For those of you with even a hint of an idea of how the world is put together, our travel plans will no doubt sometimes raise an eyebrow: Groningen to Hamburg via Amsterdam. is a great example. In our defense, it made more sense when we were intending to rent a vehicle for our northbound Dutch adventure and, anyway, we’re on holiday, so what does it matter?!
The trip from Groningen went without a hitch but as soon as we set foot on the platform at Amsterdam Centraal it was apparent something was up; There was just a weird feeling about the place. Accomplished globetrotters that we had now become, we were getting pretty accomplished at decoding travel language so it was off to the departure board where we found our train, followed by a list of the stations it called at enroute, near the bottom of a long list. All seemed fine except for a little phrase next to it. Does that mean it WILL be stopping at those stations or it WON’T we asked each other. Obviously we looked knowledgeable (there’s irony for you!) as we were asked by no less than four other English speakers to decode the message and collectively we decided it was time to toughen up and consult the information desk.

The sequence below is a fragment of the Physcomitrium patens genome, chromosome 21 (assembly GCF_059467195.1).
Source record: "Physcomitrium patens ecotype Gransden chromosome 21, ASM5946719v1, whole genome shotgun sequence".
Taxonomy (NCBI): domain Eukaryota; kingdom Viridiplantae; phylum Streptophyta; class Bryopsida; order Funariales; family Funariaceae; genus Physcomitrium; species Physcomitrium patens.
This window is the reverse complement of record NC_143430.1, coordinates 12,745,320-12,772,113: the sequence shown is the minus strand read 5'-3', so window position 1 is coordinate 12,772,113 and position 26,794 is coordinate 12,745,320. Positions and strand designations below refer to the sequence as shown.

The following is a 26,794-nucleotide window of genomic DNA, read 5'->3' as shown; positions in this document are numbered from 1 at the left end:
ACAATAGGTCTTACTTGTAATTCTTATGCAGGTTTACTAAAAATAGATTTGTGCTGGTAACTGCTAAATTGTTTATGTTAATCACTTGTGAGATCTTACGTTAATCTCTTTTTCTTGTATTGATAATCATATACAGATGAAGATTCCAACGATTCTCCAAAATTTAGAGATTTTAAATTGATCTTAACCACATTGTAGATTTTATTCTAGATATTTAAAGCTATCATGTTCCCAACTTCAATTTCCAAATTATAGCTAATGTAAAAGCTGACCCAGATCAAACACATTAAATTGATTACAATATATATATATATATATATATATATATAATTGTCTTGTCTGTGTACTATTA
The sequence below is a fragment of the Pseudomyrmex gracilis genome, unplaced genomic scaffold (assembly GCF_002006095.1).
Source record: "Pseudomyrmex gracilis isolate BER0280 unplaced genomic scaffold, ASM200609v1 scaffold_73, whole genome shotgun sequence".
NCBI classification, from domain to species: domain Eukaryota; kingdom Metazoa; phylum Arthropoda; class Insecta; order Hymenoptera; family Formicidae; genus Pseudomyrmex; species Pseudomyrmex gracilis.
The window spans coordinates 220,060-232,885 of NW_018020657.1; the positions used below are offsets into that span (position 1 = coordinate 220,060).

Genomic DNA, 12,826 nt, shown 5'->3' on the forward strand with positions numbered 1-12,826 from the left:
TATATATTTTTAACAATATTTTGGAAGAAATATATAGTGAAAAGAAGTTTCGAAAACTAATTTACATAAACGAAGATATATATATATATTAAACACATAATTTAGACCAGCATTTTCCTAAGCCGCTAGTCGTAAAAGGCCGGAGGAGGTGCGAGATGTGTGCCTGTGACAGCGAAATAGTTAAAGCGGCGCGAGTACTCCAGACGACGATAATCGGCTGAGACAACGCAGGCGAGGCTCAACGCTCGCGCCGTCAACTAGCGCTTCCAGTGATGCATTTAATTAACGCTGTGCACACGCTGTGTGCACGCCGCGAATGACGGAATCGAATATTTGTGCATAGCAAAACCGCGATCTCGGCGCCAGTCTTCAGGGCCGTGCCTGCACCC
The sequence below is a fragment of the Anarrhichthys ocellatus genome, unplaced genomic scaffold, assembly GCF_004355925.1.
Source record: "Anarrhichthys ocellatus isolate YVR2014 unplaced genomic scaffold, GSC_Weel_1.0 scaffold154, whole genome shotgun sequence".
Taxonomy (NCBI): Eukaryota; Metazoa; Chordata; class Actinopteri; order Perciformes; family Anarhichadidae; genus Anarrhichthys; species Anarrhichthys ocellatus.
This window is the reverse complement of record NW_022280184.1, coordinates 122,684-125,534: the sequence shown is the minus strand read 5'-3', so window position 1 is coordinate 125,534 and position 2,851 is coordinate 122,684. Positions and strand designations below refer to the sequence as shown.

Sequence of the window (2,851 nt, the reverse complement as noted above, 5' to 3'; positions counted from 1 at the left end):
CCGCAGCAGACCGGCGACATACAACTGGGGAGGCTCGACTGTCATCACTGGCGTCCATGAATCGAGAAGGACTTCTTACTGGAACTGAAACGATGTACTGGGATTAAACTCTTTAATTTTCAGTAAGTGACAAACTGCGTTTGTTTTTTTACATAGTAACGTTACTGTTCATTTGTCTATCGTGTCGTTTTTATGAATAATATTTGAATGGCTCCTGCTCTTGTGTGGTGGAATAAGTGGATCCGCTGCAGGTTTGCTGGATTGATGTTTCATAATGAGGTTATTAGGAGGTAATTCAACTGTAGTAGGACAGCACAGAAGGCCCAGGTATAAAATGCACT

As it turned out, as we tromped back to our hotel through the drizzle in Groningen the night before, Germany and it’s neighbours were being set upon by Storm Herwart. Hamburg was flooded out, Berlin in a state of emergency, and no one really knew what trains were running. The very helpful lady reissued tickets for us to travel on a train to “as close to Frankfurt (the only line that was believed to be open at that point) as it can get” and then advised us (after a lot of backwards and forwards about her not being able to tell us what to do, us saying we would tell no one, her: it’s more than my jobs worth, us: but we have no idea WTF TO DO (yes, there was little undignified voice raising) before The Bean Counter stumbled upon the perfect phrase for this sort of situation, so important I will put it in bold for anyone who ever finds themselves staring at this particular brick wall: “What would you do in my position?”) the staff at that station would know what was happening.